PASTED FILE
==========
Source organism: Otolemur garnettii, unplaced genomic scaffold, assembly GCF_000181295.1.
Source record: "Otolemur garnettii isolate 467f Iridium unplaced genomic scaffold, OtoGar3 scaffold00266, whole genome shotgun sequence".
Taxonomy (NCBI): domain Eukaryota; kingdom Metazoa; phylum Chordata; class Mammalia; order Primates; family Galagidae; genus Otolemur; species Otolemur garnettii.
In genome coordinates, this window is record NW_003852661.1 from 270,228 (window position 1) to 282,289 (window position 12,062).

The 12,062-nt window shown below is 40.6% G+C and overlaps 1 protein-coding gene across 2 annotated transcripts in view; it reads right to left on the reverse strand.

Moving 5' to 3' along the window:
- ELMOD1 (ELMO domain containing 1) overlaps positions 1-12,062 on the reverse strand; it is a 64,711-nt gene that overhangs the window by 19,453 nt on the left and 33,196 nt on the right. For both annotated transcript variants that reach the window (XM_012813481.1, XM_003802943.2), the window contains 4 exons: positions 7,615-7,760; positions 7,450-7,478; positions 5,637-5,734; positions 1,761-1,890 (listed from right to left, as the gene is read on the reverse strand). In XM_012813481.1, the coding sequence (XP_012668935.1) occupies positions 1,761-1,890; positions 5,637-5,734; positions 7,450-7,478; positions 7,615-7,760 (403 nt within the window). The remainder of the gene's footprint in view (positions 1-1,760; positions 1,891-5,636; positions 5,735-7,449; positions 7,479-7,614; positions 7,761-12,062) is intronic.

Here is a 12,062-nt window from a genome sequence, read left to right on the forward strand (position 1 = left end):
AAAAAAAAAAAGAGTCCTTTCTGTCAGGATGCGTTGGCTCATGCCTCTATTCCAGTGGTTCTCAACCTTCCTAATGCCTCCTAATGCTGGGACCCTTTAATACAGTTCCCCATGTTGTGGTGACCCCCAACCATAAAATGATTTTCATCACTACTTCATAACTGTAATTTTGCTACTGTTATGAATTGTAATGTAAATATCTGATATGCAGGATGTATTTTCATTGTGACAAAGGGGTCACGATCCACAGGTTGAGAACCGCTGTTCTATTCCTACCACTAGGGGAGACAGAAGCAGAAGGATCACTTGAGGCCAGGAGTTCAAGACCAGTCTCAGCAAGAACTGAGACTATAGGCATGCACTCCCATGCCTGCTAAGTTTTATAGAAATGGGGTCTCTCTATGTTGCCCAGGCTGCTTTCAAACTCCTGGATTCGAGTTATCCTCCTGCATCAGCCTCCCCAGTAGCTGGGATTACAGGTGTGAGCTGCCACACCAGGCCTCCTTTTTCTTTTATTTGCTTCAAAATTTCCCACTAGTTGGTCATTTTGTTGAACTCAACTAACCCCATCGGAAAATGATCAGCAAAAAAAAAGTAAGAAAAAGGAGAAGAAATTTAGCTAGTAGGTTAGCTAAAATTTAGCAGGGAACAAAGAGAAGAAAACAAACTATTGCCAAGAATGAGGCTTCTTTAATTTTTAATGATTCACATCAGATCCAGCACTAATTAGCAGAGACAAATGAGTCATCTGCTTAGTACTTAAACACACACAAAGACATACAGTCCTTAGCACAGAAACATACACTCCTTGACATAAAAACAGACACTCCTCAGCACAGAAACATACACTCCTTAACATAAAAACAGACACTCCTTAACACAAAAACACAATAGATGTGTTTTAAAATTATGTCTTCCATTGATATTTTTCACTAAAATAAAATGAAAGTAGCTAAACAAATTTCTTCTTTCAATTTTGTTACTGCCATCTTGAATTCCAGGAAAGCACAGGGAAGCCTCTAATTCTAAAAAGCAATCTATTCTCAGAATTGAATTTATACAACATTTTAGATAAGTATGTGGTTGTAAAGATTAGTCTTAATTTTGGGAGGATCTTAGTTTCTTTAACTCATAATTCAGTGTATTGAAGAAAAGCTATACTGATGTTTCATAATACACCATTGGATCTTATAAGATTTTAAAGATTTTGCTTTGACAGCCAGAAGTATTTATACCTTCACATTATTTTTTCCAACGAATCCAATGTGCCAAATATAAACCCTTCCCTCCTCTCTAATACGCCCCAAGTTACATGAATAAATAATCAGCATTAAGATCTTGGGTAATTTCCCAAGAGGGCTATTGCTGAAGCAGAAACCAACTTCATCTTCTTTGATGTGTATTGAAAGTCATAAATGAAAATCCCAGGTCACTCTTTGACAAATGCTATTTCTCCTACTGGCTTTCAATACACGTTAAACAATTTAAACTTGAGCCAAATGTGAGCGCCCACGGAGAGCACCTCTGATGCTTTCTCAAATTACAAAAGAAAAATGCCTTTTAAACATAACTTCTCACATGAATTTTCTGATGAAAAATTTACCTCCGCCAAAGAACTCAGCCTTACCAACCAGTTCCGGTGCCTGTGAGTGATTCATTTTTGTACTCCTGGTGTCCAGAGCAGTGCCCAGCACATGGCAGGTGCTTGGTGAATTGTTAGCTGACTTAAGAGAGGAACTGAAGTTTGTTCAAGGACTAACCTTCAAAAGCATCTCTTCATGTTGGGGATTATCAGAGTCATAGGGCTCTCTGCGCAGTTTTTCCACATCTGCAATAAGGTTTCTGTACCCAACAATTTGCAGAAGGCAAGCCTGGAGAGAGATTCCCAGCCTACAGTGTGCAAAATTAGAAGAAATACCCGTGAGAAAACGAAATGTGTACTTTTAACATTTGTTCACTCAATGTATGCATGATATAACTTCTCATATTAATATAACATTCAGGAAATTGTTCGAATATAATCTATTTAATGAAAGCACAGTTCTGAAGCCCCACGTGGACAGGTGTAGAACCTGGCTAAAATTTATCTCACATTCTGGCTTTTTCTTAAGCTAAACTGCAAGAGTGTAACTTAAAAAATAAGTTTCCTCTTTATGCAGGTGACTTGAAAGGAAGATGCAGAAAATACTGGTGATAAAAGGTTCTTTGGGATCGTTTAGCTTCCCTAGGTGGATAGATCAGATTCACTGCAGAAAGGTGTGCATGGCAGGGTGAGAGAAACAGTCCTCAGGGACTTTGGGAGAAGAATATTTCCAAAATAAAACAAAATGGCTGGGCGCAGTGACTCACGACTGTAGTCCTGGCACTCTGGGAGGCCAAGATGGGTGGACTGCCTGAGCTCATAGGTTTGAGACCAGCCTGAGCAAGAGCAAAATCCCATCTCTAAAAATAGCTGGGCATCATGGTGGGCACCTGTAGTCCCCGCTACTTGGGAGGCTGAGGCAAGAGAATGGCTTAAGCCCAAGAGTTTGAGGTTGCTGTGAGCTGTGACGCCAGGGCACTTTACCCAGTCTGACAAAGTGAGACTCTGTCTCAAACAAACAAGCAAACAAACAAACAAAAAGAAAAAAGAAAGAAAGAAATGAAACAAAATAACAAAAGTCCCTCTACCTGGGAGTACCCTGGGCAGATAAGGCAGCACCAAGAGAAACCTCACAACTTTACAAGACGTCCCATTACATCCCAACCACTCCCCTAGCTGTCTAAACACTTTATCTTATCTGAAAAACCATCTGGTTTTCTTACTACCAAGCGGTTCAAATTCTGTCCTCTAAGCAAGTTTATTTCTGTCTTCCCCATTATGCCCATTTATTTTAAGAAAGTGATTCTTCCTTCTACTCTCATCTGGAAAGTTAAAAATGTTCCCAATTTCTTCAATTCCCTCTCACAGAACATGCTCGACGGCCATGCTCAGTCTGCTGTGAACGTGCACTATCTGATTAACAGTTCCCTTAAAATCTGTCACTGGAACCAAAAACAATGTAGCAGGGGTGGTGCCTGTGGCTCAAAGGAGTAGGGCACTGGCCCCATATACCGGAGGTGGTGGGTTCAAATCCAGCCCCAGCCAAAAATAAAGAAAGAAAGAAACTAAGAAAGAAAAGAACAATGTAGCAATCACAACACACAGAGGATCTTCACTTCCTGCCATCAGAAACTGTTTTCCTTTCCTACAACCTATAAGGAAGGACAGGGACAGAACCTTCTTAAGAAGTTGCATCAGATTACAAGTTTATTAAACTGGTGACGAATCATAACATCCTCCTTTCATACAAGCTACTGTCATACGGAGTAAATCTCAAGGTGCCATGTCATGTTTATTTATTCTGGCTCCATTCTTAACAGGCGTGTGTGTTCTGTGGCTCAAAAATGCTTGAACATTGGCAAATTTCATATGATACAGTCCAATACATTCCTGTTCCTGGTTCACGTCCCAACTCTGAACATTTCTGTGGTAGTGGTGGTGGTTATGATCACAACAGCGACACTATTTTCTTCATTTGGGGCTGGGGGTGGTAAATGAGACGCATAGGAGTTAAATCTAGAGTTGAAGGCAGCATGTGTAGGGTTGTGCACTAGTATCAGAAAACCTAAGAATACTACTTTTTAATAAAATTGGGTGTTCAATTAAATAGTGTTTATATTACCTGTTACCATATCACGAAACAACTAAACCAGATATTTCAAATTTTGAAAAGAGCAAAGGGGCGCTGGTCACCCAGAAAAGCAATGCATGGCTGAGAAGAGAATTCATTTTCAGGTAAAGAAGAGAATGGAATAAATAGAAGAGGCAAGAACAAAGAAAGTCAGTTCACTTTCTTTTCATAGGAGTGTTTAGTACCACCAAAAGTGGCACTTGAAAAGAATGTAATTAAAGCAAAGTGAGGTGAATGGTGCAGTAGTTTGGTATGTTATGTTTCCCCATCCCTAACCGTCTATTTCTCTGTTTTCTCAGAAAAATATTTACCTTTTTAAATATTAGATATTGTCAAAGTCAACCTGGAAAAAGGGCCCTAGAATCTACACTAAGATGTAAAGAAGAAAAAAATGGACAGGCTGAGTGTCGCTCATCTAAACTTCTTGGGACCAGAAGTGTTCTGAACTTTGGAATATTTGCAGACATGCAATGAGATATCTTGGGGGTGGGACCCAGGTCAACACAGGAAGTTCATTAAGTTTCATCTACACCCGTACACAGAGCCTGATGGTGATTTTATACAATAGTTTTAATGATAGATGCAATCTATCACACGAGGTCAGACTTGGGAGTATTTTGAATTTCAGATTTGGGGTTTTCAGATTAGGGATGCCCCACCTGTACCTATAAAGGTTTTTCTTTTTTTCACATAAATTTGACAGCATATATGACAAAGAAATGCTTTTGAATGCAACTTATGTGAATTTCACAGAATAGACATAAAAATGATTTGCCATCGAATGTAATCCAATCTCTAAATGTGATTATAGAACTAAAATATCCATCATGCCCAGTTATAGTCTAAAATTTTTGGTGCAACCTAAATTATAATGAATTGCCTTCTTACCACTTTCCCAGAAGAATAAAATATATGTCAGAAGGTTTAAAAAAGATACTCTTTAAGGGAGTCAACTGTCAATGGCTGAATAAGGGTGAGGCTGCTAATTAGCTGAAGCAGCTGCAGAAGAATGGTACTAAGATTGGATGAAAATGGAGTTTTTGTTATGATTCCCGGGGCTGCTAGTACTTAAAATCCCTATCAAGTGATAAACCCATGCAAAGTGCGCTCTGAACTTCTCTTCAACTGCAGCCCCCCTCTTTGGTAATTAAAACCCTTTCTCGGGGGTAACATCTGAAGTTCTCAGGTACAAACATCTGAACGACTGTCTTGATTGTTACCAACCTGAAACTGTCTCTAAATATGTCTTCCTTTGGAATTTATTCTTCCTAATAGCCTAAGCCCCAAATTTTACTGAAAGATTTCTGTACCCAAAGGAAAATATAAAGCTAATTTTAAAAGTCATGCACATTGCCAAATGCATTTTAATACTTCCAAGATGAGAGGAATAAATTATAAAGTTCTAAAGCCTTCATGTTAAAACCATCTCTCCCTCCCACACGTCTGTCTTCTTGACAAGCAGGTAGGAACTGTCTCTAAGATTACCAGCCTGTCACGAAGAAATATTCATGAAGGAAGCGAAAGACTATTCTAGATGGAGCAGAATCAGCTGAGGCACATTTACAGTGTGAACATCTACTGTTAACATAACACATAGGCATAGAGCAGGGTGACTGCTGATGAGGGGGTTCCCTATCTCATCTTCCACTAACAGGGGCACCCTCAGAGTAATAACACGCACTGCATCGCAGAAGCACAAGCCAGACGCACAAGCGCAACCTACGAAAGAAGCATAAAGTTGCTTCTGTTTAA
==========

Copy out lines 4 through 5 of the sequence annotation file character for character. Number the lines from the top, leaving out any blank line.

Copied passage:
In genome coordinates, this window is record NW_003852661.1 from 270,228 (window position 1) to 282,289 (window position 12,062).

The 12,062-nt window shown below is 40.6% G+C and overlaps 1 protein-coding gene across 2 annotated transcripts in view; it reads right to left on the reverse strand.